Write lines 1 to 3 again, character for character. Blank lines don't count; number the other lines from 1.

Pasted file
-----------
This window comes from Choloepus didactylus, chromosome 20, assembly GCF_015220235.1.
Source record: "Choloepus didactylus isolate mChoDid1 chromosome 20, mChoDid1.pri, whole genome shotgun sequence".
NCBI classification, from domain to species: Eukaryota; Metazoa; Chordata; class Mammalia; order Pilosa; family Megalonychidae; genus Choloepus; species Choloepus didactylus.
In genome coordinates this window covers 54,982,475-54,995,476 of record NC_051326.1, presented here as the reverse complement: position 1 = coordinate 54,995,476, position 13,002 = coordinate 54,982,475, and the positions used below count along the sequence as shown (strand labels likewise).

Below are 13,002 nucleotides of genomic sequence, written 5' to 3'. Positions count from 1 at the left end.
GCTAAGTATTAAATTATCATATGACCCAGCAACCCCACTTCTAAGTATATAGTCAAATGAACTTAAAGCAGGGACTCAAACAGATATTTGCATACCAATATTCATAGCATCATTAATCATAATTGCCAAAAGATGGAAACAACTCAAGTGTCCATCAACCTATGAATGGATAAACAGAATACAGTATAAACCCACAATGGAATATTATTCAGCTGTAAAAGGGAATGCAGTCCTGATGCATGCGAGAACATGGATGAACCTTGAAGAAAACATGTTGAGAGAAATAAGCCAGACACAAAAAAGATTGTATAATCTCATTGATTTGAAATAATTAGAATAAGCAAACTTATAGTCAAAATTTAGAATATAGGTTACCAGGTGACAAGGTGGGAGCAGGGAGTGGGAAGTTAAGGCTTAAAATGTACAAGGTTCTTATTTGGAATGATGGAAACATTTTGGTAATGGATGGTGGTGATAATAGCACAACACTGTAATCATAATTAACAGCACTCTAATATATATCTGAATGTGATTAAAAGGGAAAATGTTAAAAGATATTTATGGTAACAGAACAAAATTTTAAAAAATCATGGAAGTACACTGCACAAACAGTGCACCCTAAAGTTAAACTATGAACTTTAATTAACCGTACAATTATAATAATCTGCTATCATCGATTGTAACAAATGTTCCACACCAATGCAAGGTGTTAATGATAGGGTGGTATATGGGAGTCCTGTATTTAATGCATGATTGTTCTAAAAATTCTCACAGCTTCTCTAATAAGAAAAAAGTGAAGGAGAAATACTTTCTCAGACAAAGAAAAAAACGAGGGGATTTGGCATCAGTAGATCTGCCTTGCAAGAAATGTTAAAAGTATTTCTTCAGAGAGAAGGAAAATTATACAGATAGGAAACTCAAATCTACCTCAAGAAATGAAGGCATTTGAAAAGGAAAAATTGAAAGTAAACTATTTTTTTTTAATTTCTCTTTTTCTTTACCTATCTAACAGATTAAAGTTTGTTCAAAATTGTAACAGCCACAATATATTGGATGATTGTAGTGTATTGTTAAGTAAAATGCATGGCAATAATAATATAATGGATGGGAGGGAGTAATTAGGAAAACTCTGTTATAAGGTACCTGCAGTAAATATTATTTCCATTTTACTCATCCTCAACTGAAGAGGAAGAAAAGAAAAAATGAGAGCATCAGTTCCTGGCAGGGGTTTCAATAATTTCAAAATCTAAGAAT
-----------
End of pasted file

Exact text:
This window comes from Choloepus didactylus, chromosome 20, assembly GCF_015220235.1.
Source record: "Choloepus didactylus isolate mChoDid1 chromosome 20, mChoDid1.pri, whole genome shotgun sequence".
NCBI classification, from domain to species: Eukaryota; Metazoa; Chordata; class Mammalia; order Pilosa; family Megalonychidae; genus Choloepus; species Choloepus didactylus.